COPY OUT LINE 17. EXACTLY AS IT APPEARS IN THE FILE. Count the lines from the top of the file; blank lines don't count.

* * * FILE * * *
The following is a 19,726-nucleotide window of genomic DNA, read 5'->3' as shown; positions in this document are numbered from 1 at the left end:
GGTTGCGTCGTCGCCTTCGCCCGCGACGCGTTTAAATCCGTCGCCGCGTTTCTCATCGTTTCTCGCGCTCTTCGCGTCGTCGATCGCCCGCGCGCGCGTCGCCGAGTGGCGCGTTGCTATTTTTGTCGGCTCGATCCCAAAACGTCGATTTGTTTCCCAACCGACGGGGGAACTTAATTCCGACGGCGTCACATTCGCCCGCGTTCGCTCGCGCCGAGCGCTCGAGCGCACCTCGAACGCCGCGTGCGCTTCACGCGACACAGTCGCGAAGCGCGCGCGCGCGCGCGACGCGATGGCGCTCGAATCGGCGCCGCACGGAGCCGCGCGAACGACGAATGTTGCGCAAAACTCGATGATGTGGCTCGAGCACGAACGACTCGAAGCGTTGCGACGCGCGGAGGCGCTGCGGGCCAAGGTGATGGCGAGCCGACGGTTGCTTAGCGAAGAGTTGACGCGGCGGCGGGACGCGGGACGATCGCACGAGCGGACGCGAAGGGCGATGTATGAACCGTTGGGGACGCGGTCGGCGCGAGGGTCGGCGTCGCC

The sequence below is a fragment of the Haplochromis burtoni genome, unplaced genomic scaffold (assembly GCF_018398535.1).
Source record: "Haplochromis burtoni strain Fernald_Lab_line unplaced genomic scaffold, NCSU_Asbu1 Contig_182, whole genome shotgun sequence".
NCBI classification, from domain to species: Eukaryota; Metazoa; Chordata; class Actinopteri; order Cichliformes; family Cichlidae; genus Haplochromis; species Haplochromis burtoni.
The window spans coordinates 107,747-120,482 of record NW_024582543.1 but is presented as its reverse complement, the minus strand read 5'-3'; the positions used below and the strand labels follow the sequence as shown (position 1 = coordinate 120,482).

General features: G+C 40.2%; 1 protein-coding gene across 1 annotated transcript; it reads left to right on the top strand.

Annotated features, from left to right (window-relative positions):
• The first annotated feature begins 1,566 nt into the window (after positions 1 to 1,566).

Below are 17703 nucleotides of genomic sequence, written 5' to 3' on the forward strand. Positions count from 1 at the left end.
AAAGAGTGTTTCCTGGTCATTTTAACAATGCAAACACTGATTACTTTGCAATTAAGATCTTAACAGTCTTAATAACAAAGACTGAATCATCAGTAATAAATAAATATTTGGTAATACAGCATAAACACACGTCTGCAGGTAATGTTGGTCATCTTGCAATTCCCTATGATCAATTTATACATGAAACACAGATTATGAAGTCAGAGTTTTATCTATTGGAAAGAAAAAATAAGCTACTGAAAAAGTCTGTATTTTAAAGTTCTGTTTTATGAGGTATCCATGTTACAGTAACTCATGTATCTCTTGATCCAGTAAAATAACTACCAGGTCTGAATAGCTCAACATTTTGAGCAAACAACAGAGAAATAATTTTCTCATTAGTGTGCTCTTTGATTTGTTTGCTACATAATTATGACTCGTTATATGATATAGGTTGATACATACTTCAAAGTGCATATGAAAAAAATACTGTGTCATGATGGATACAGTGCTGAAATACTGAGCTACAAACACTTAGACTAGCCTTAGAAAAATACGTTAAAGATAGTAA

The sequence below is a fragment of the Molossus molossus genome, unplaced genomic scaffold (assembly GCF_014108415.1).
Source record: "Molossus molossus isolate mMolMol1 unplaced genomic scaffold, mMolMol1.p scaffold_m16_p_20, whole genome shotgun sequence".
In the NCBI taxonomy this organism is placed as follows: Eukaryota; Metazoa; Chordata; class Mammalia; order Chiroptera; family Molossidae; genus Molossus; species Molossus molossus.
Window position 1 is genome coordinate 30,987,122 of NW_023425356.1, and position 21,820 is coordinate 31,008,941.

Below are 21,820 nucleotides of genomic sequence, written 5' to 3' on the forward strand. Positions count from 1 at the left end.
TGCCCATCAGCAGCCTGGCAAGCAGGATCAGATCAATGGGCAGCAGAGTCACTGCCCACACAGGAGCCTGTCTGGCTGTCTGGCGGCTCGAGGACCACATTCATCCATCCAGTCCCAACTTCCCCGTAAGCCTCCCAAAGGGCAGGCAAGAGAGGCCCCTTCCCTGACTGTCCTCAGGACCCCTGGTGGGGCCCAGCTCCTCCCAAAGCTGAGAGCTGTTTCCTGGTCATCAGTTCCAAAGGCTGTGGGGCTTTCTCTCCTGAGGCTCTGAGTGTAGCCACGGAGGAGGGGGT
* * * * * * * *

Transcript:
TGCCCATCAGCAGCCTGGCAAGCAGGATCAGATCAATGGGCAGCAGAGTCACTGCCCACACAGGAGCCTGTCTGGCTGTCTGGCGGCTCGAGGACCACATTCATCCATCCAGTCCCAACTTCCCCGTAAGCCTCCCAAAGGGCAGGCAAGAGAGGCCCCTTCCCTGACTGTCCTCAGGACCCCTGGTGGGGCCCAGCTCCTCCCAAAGCTGAGAGCTGTTTCCTGGTCATCAGTTCCAAAGGCTGTGGGGCTTTCTCTCCTGAGGCTCTGAGTGTAGCCACGGAGGAGGGGGT